Selecting, Planting & Maintaining Roses In Wyoming
For variety, color and fragrance, no flower compares with the rose. There are types and varieties of roses suited for roseÂ beds, hedges, ground covers, perennial borders, and foundation plantings. Most roses will bloom the first year afterÂ they are planted.
Hybrid Tea Roses
The most popular roses and the type usually sold by florists. They grow into small bushes from 18 – 36″ tall. TheyÂ bloom all summer. These require winter protection.
Similar in height to Hybrid Teas, but are considered slightly hardier. Clusters of single or double flowers bloom fromÂ June until fall frosts. These require winter protection.
Hybrid crosses between Floribundas and Hybrid Teas, combining the best qualities of both, with large flowers. TheseÂ require winter protection.
The hardiest of roses needing no special winter protection here in Wyoming and ranging in size from 2â€™ – 6′ tall. NewlyÂ developed cultivars bloom almost continuously from spring until fall, while some of the older cultivars bloom onlyÂ once during the spring.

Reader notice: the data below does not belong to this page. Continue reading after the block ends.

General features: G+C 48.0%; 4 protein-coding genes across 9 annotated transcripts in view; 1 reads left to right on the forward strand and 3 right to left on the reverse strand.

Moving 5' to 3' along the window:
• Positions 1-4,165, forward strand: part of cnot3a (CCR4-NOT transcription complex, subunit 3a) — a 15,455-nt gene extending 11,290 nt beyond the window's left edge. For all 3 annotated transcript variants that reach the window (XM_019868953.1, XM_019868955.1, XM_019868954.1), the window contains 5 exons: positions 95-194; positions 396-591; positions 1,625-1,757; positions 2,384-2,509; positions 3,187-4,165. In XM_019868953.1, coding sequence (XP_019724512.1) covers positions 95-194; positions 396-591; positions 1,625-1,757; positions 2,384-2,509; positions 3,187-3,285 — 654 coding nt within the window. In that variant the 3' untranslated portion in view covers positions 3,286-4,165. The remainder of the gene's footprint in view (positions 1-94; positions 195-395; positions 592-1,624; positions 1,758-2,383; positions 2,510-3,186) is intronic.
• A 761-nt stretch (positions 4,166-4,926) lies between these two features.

Small replicas of Hybrid Teas, ranging from 6â€ – 18″ in height. Most have little or no fragrance. They can be grownÂ successfully indoors or out, and generally need no winter protection.
Planting Your New Potted Rose
- Dig a hole twice the diameter of the pot and as deep as the pot. Cut the bottom and sides of pot away, trying not toÂ disturb the root ball. Set soil ball in hole so that graft union is 2″ below ground level. Fill hole around the root ball withÂ organically enriched garden soil, using a ratio of 1 part organic matter to 3 parts soil. Phosphate fertilizers (bone meal)Â will increase bloom potential.
- Firm up soil, and form a shallow basin 2″ deep around rose canes. Fill with water several times to thoroughly soakÂ soil. A bit of sawdust or peat mulch in this basin will help retain moisture.
Maintaining Your Rose
Roses respond amazingly well to adequate feeding and watering. Roses grow best when they receive about 1″ of waterÂ per week during the hot, dry growing season (a 5 gallon pail per plant equals about 1″ of rain). Filling the basin aroundÂ your rose 4 – 5 times will provide close to 5 gallons of water.
Newly planted roses should not be fertilized until new growth is 2â€ – 3″ long. Roses are heavy feeders. RegularÂ feedings of a commercial rose fertilizer is recommended for mid May, late June and late July.
Roses should be inspected often for diseases and insect pests, especially Hybrid Tea Roses. There are many kinds ofÂ insecticides on the market for dealing with pests.